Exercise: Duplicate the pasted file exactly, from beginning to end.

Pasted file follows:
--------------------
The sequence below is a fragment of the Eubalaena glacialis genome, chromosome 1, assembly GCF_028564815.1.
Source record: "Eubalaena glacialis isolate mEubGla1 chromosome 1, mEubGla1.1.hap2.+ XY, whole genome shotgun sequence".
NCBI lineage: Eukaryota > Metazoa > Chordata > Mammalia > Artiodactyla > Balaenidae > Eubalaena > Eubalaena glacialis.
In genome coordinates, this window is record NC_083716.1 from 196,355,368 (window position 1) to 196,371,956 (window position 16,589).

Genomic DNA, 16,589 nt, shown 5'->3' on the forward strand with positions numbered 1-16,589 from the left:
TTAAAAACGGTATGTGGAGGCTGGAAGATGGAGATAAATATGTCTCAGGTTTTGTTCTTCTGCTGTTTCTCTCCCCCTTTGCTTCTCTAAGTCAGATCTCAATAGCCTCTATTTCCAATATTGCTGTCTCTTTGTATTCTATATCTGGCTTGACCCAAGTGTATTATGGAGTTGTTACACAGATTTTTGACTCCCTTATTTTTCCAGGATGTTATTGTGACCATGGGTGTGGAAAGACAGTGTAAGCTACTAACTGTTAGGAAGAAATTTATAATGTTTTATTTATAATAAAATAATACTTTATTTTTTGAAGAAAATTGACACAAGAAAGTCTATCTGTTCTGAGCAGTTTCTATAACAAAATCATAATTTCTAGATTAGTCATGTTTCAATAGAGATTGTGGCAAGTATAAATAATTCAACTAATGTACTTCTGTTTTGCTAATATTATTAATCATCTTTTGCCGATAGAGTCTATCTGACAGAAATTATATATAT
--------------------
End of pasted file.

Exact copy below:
The sequence below is a fragment of the Eubalaena glacialis genome, chromosome 1, assembly GCF_028564815.1.
Source record: "Eubalaena glacialis isolate mEubGla1 chromosome 1, mEubGla1.1.hap2.+ XY, whole genome shotgun sequence".
NCBI lineage: Eukaryota > Metazoa > Chordata > Mammalia > Artiodactyla > Balaenidae > Eubalaena > Eubalaena glacialis.
In genome coordinates, this window is record NC_083716.1 from 196,355,368 (window position 1) to 196,371,956 (window position 16,589).

Genomic DNA, 16,589 nt, shown 5'->3' on the forward strand with positions numbered 1-16,589 from the left:
TTAAAAACGGTATGTGGAGGCTGGAAGATGGAGATAAATATGTCTCAGGTTTTGTTCTTCTGCTGTTTCTCTCCCCCTTTGCTTCTCTAAGTCAGATCTCAATAGCCTCTATTTCCAATATTGCTGTCTCTTTGTATTCTATATCTGGCTTGACCCAAGTGTATTATGGAGTTGTTACACAGATTTTTGACTCCCTTATTTTTCCAGGATGTTATTGTGACCATGGGTGTGGAAAGACAGTGTAAGCTACTAACTGTTAGGAAGAAATTTATAATGTTTTATTTATAATAAAATAATACTTTATTTTTTGAAGAAAATTGACACAAGAAAGTCTATCTGTTCTGAGCAGTTTCTATAACAAAATCATAATTTCTAGATTAGTCATGTTTCAATAGAGATTGTGGCAAGTATAAATAATTCAACTAATGTACTTCTGTTTTGCTAATATTATTAATCATCTTTTGCCGATAGAGTCTATCTGACAGAAATTATATATAT